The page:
Further, the new legislation explicitly acknowledges - only by way of a non-exhaustive list of examples, and hence not limiting deviating provisions to those listed - that under this clause the parties may agree on a contractual termination before the insolvency proceedings are opened, e.g. upon the petition to open insolvency proceedings or upon the existence of an insolvency- event. To calculate the compensation claim, the parties may also agree that (i) the time of the contractual termination is decisive (instead of the opening of proceedings), (ii) the period for the substitute transaction is up to 20 days (instead of 5 days) and (iii) the time or period of the fictional substitute transaction is up to 5 days (instead of 2 days), both following the time of the contractual termination.
The legislator has clarified that parties may deviate - within limits - from the German liquidation netting rules in sec. 104 InsO and has thereby acknowledged the current practice pursued by way of master agreements.
The "opening clause" in the new legislation even seems to go beyond the current practice and to allow financial institutions to agree upon almost anything. This may be misleading. It will be very difficult to determine whether a deviating contractual provision complies with the "essential basic idea of the legal provision". This concept is quite vague and the BGH is strict in allowing exceptions which are potentially detrimental for creditors.
Only the above-mentioned explicit examples of lawful deviations to sec. 104 InsO seem to provide legal certainty. Beyond these, the new legislation's flexible approach will create more legal uncertainty than existed before. In particular, the determination of the market price and its "fair value" is subject to interpretation and will be likely to lead to disputes.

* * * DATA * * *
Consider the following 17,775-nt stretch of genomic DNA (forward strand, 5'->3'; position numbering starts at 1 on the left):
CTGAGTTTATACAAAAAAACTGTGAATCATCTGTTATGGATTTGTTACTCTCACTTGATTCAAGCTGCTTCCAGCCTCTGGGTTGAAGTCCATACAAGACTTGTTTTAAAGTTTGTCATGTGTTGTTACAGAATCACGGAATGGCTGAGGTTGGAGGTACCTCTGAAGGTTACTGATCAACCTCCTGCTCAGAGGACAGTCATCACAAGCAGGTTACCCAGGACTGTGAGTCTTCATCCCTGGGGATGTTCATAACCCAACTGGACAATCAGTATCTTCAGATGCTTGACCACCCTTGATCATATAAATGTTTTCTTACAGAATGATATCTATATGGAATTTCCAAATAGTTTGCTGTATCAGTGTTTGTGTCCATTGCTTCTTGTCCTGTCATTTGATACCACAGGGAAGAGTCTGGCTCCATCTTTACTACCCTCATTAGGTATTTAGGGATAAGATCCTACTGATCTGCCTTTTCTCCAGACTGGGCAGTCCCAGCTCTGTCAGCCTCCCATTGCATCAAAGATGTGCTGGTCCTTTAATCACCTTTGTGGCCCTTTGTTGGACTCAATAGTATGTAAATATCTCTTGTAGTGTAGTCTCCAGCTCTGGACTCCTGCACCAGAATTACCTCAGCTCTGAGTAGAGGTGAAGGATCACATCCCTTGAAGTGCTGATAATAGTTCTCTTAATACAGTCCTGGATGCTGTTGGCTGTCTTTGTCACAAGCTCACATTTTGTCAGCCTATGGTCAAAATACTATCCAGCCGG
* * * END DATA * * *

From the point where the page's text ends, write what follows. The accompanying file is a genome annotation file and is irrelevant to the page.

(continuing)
This flexible approach creates the opportunity to develop further liquidation netting schemes and to push the boundaries. On the one hand, all netting clauses should be tested in terms of compliance with the new legislation, in particular the above-mentioned explicit examples. On the other hand, any such situations should also be examined for potentially more favorable solutions and there should be due consideration of whether they are covered by the new opening clause.
Overall, the new opening clause may lead to new, cutting edge netting clauses which are, again, accompanied by legal uncertainty as to their validity pursuant to sec. 119, 103 and 104 InsO. This was precisely the situation which the legislator intended to avoid and which was feared for systemic risks. Hence, all good intentions to cater for future developments may actually make the situation worse.
Moreover, the ever-growing list of exemptions for financial institutions from the fundamental insolvency principle that creditors should be treated equally is subject to stark criticism. In this case, financial institutions are allowed to exempt themselves from this principle by contractual agreement and within limits which are quite vague.
The severe impact that was feared by the decision of the BGH as well as the breadth and speed of the subsequent administrative action and legislative change show once again that German insolvency law is subject to rapid change.
1 Bank for International Settlements, Monetary and Economic Department, OTC derivatives market activity in the first half of 2009, November 2009, 1; http://www.bis.org/publ/otc_hy0911.pdf